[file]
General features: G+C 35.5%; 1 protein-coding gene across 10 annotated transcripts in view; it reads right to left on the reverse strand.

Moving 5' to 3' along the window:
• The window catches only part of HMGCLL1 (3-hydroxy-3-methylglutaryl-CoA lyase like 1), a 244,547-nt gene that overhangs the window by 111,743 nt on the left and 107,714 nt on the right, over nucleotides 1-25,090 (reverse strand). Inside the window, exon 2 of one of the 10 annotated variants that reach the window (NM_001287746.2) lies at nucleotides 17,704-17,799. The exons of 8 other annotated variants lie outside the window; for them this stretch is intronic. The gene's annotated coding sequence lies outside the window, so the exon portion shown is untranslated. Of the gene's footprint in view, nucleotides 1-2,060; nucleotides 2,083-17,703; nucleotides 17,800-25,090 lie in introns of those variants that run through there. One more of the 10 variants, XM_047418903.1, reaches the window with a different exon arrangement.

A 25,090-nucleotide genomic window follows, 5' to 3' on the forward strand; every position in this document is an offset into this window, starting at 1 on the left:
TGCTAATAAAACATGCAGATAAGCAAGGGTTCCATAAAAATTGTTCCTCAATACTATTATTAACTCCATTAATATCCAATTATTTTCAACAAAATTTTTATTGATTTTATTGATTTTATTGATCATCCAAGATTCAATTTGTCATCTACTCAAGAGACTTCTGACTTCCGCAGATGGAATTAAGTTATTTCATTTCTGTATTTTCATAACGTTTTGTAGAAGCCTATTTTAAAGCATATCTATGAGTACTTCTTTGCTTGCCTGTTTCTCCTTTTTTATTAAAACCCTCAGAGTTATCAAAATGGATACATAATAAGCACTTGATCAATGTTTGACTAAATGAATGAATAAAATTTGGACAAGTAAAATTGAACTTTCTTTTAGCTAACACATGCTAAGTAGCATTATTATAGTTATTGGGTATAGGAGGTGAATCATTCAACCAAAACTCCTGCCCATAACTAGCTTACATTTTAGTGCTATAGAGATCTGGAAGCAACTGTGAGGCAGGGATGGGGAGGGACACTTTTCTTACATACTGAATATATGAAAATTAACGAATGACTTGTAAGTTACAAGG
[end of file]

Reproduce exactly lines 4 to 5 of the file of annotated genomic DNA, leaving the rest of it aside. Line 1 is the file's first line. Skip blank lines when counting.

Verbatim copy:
A 25,090-nucleotide genomic window follows, 5' to 3' on the forward strand; every position in this document is an offset into this window, starting at 1 on the left:
TGCTAATAAAACATGCAGATAAGCAAGGGTTCCATAAAAATTGTTCCTCAATACTATTATTAACTCCATTAATATCCAATTATTTTCAACAAAATTTTTATTGATTTTATTGATTTTATTGATCATCCAAGATTCAATTTGTCATCTACTCAAGAGACTTCTGACTTCCGCAGATGGAATTAAGTTATTTCATTTCTGTATTTTCATAACGTTTTGTAGAAGCCTATTTTAAAGCATATCTATGAGTACTTCTTTGCTTGCCTGTTTCTCCTTTTTTATTAAAACCCTCAGAGTTATCAAAATGGATACATAATAAGCACTTGATCAATGTTTGACTAAATGAATGAATAAAATTTGGACAAGTAAAATTGAACTTTCTTTTAGCTAACACATGCTAAGTAGCATTATTATAGTTATTGGGTATAGGAGGTGAATCATTCAACCAAAACTCCTGCCCATAACTAGCTTACATTTTAGTGCTATAGAGATCTGGAAGCAACTGTGAGGCAGGGATGGGGAGGGACACTTTTCTTACATACTGAATATATGAAAATTAACGAATGACTTGTAAGTTACAAGG